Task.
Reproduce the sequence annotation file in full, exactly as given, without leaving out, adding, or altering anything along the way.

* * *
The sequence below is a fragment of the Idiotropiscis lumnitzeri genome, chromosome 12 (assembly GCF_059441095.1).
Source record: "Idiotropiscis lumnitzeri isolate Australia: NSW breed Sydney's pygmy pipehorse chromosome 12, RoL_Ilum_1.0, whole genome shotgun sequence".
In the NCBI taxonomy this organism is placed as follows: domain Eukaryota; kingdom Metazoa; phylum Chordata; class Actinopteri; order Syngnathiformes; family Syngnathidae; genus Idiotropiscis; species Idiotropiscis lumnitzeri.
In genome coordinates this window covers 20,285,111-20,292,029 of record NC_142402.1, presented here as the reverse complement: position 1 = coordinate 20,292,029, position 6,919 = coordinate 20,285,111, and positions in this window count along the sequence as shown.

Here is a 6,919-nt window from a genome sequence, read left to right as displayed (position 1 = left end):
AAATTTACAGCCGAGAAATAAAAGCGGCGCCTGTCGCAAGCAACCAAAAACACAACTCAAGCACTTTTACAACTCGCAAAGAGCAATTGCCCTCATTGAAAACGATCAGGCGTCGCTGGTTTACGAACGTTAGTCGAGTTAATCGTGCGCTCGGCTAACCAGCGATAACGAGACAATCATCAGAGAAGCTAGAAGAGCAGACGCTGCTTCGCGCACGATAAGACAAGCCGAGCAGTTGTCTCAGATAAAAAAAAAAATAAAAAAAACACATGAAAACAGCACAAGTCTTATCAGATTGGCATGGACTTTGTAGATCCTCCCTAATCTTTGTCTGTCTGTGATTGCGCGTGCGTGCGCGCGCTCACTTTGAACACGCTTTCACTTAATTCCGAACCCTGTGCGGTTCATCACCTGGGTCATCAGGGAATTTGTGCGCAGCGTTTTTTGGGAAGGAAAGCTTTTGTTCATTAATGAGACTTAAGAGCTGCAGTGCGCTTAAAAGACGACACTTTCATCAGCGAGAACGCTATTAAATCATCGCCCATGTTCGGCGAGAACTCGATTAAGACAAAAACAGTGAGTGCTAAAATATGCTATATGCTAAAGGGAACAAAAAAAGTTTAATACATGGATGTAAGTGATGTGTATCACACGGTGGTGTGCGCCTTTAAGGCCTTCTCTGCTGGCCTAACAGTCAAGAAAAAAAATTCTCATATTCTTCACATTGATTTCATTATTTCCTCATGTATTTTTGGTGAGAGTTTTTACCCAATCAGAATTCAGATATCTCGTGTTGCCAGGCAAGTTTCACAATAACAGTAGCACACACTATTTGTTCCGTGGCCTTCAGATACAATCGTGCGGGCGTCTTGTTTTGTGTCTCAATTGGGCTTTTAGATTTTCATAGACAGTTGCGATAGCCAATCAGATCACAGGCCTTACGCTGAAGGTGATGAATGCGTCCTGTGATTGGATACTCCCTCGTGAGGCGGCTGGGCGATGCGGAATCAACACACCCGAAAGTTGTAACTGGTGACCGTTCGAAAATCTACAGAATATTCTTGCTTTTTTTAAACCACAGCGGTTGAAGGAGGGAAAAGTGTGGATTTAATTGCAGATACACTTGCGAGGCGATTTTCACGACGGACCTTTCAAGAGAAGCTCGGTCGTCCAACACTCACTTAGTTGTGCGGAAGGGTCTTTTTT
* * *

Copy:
The sequence below is a fragment of the Idiotropiscis lumnitzeri genome, chromosome 12 (assembly GCF_059441095.1).
Source record: "Idiotropiscis lumnitzeri isolate Australia: NSW breed Sydney's pygmy pipehorse chromosome 12, RoL_Ilum_1.0, whole genome shotgun sequence".
In the NCBI taxonomy this organism is placed as follows: domain Eukaryota; kingdom Metazoa; phylum Chordata; class Actinopteri; order Syngnathiformes; family Syngnathidae; genus Idiotropiscis; species Idiotropiscis lumnitzeri.
In genome coordinates this window covers 20,285,111-20,292,029 of record NC_142402.1, presented here as the reverse complement: position 1 = coordinate 20,292,029, position 6,919 = coordinate 20,285,111, and positions in this window count along the sequence as shown.

Here is a 6,919-nt window from a genome sequence, read left to right as displayed (position 1 = left end):
AAATTTACAGCCGAGAAATAAAAGCGGCGCCTGTCGCAAGCAACCAAAAACACAACTCAAGCACTTTTACAACTCGCAAAGAGCAATTGCCCTCATTGAAAACGATCAGGCGTCGCTGGTTTACGAACGTTAGTCGAGTTAATCGTGCGCTCGGCTAACCAGCGATAACGAGACAATCATCAGAGAAGCTAGAAGAGCAGACGCTGCTTCGCGCACGATAAGACAAGCCGAGCAGTTGTCTCAGATAAAAAAAAAAATAAAAAAAACACATGAAAACAGCACAAGTCTTATCAGATTGGCATGGACTTTGTAGATCCTCCCTAATCTTTGTCTGTCTGTGATTGCGCGTGCGTGCGCGCGCTCACTTTGAACACGCTTTCACTTAATTCCGAACCCTGTGCGGTTCATCACCTGGGTCATCAGGGAATTTGTGCGCAGCGTTTTTTGGGAAGGAAAGCTTTTGTTCATTAATGAGACTTAAGAGCTGCAGTGCGCTTAAAAGACGACACTTTCATCAGCGAGAACGCTATTAAATCATCGCCCATGTTCGGCGAGAACTCGATTAAGACAAAAACAGTGAGTGCTAAAATATGCTATATGCTAAAGGGAACAAAAAAAGTTTAATACATGGATGTAAGTGATGTGTATCACACGGTGGTGTGCGCCTTTAAGGCCTTCTCTGCTGGCCTAACAGTCAAGAAAAAAAATTCTCATATTCTTCACATTGATTTCATTATTTCCTCATGTATTTTTGGTGAGAGTTTTTACCCAATCAGAATTCAGATATCTCGTGTTGCCAGGCAAGTTTCACAATAACAGTAGCACACACTATTTGTTCCGTGGCCTTCAGATACAATCGTGCGGGCGTCTTGTTTTGTGTCTCAATTGGGCTTTTAGATTTTCATAGACAGTTGCGATAGCCAATCAGATCACAGGCCTTACGCTGAAGGTGATGAATGCGTCCTGTGATTGGATACTCCCTCGTGAGGCGGCTGGGCGATGCGGAATCAACACACCCGAAAGTTGTAACTGGTGACCGTTCGAAAATCTACAGAATATTCTTGCTTTTTTTAAACCACAGCGGTTGAAGGAGGGAAAAGTGTGGATTTAATTGCAGATACACTTGCGAGGCGATTTTCACGACGGACCTTTCAAGAGAAGCTCGGTCGTCCAACACTCACTTAGTTGTGCGGAAGGGTCTTTTTT